At the end of the ALLIANCE convention held in Virginia, Liberia, the ALLIANCE was comprises of coalition of two Liberian Political Parties, LAP and LUP, contested the 19 July elections after LPP and UPP left the ALLIANCE due to alleged fraud during the election of the ALLIANCE Standard Bearer.

During the 2005 national election, LPP and UPP merged into alliance called the Alliance for Peace and Democracy (APD). The LAP, LUP, People’s Democratic Party of Liberia (PDPL) and the formerly dominant True Whig Party (TWP) merged into a four-parties coalition called the Coalition for the Transformation of Liberia (COTOL). The Liberia National Union (LINU), Liberia Education and Development Party (LEAD) and the Reformation Alliance Party (RAP) merged also into three political parties coalitions called the United Democratic Alliance (UDA).

Are mergers or coalitions electorally profitable in Liberia?

In terms of average vote change the answer is clearly no: are electorally unprofitable in the sense that the mean vote of the parties involved actually declines or increases following the reshuffle? In terms of the frequency of gains and losses, the answer is also no, in that there is almost a perfect balance between the one case recording an increased vote and the three cases recording a decline. In the 1997 election, the ALLIANCE presidential candidate Cletus Wotorson won 2.5 of the Votes (15,969 of the Total Votes of 621,880). The coalition won only 2 of the seats in the House of Representatives and None in the Senate. During October 11, 2005 (the first round of the 2005 election, APD Candidate Togba Nah Tipoteh won 2.3% of the votes in the presidential poll. The coalition won five seats in the Senate and House of Representatives. COTOL presidential candidate Varney Sherman placed 5th out of 22 candidates, winning 7.8% of the votes. The coalition was more successful in concurrent legislative elections, winning seven Senate seats (the most of any single political party or coalition in the history of Liberia Multi-Party System). UDA candidate John Morlu won 1.2 % of the vote in the presidential poll. The coalition won no seat in the Senate and one in House of Representatives. The electoral record of party coalition or alliance in Liberia is interesting in itself. It clearly cannot be expected to throw much light on the wider questions of party system dynamics or competition. To be sure, as in the case of the LAP, LUP, People’s Democratic Party of Liberia (PDPL) and the formerly dominant True Whig Party (TWP) coalition is of central importance. In many cases, however, as can be seen from the LAP and LUP (ALLIANCE), LPP and UPP (APD Coalition) and LINU, LEAD and RAP (UDA), this type of reshuffling often leaves the balance of electoral forces largely unchanged. Nevertheless, these election results does offer some limited grounds for speculation about the differential perceptions of party elites, on the one hand, and party voters, on the other. Alliances or Coalitions are derived from elite behavior, whether prompted by factional frustration in the case of Alliance, or cross-party friendships in the case of Alliance. The rewards and penalties associated with such reshuffling, on the other hand, derive entirely from mass electoral behavior. Hence the scope for speculation, for, as we have seen from 1997 and 2005, there are certain circumstances where Alliance or Coalition occur despite the empirical evidence that these are not likely to be electorally rewarding in Liberia. Mergers involving LAP and LUP (ALLIANCE), LPP and UPP (APD Coalition), LINU, LEAD and RAP (UDA) are cases in point, because the majority of these cases result in electoral result decline for each Coalition or Alliance.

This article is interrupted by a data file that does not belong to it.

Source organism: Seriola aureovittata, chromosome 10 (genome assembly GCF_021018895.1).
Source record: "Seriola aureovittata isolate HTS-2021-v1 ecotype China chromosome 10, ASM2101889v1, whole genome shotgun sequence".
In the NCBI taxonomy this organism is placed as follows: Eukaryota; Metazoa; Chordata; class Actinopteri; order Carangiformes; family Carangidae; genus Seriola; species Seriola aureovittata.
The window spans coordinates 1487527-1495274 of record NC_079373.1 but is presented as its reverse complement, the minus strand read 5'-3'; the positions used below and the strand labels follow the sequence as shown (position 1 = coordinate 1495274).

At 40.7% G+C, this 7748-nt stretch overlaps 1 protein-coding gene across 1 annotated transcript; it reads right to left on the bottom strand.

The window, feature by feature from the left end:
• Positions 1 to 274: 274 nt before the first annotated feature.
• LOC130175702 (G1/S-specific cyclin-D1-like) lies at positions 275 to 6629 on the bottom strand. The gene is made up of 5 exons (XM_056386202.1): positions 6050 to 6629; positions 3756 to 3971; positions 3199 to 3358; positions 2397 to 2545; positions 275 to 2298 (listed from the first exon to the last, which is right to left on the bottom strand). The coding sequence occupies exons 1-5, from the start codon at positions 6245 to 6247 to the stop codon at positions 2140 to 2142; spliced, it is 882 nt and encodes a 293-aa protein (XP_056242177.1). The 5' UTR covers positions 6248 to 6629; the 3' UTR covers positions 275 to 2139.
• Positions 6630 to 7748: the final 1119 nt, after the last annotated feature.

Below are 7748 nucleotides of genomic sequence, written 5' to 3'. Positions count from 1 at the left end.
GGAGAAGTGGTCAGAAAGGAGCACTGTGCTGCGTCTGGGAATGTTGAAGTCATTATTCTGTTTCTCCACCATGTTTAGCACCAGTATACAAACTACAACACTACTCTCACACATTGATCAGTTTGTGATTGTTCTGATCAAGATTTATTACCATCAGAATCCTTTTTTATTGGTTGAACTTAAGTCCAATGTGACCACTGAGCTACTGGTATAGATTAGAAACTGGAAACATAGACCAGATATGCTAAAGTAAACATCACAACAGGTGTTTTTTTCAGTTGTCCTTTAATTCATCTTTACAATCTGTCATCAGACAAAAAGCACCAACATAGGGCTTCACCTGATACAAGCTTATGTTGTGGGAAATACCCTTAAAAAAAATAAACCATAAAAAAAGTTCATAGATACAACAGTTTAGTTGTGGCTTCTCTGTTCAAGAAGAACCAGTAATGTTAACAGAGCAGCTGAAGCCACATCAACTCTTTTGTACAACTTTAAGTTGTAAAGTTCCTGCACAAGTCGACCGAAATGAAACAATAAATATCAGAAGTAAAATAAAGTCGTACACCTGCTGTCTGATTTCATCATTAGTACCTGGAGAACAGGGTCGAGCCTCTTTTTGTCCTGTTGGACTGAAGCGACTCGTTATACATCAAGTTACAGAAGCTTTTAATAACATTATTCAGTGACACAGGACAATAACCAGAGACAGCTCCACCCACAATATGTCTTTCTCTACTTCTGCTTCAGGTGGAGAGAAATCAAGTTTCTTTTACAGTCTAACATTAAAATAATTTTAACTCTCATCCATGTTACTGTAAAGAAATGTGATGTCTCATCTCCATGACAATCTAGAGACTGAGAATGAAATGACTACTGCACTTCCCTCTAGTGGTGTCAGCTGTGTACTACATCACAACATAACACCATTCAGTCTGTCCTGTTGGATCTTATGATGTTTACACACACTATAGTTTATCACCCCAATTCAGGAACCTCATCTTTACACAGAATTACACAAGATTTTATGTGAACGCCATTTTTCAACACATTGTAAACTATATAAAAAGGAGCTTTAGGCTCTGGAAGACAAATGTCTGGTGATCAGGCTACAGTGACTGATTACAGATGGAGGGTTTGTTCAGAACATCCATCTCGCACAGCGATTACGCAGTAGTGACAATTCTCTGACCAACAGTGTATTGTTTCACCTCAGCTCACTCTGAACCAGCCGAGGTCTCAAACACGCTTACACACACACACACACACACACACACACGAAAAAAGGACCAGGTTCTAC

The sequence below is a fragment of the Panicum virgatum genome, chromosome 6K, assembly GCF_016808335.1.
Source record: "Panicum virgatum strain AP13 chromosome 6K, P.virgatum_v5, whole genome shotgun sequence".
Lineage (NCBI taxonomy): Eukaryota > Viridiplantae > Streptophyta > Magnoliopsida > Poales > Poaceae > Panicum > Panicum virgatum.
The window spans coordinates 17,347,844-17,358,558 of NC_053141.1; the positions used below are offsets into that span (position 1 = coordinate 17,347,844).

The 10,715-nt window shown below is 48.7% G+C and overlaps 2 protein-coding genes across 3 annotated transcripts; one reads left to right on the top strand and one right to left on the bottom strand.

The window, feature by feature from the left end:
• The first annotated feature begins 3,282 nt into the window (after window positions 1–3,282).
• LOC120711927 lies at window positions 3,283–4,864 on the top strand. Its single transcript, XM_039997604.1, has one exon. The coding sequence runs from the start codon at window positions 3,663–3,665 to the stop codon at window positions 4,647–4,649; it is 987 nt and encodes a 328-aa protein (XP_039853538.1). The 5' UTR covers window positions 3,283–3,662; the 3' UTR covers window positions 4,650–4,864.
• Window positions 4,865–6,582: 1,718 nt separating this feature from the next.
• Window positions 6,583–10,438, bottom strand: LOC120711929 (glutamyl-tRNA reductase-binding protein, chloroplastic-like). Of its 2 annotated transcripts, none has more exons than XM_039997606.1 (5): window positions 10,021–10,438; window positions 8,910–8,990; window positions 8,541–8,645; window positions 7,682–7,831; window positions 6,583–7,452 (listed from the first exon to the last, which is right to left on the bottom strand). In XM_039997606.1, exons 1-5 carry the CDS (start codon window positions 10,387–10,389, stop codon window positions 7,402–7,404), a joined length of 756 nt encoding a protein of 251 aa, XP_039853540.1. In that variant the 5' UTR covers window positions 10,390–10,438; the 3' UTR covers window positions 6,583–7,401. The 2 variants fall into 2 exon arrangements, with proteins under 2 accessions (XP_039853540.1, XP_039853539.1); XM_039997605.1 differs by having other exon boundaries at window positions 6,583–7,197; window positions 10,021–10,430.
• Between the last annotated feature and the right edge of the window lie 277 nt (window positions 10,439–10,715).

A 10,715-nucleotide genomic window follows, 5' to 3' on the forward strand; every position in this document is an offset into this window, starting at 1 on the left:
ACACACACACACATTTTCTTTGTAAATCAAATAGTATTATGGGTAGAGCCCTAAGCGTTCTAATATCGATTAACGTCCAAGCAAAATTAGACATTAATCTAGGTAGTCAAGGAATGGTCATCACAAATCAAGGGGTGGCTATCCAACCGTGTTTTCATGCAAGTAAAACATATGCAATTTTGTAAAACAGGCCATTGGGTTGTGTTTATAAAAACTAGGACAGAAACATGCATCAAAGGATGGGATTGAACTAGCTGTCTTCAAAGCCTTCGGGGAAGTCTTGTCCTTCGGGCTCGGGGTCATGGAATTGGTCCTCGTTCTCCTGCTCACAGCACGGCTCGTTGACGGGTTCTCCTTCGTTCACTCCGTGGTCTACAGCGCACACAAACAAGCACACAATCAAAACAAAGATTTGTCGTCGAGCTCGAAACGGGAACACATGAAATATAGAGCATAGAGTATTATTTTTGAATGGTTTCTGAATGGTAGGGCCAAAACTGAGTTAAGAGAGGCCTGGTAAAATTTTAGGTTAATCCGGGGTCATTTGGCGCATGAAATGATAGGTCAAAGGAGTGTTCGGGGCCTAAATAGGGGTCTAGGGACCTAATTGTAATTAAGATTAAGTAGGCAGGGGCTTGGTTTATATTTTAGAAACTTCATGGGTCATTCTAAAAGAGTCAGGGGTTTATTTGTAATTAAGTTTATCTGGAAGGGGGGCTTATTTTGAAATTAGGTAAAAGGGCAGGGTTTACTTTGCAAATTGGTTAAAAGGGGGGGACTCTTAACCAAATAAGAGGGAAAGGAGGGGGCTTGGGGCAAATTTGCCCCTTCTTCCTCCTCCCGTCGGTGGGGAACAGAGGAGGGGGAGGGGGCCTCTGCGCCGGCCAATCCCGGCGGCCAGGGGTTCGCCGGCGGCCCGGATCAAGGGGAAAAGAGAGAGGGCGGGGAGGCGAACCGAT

During the 2005 election, mergers clearly prove popular in Liberia, yet in the three cases involving Alliance or Coalition have proved electorally damaging. In sum, there are enough cases to suggest that, ceteris paribus, intra-party frustrations and inter-party friendships can prove so compelling that elites may well ignore the possible electoral consequences of their actions in Liberia. Or else they just like to gamble. Evidences from 1997 and 2005 presidential elections suggest that political mergers do not led to electorally reward in Liberia.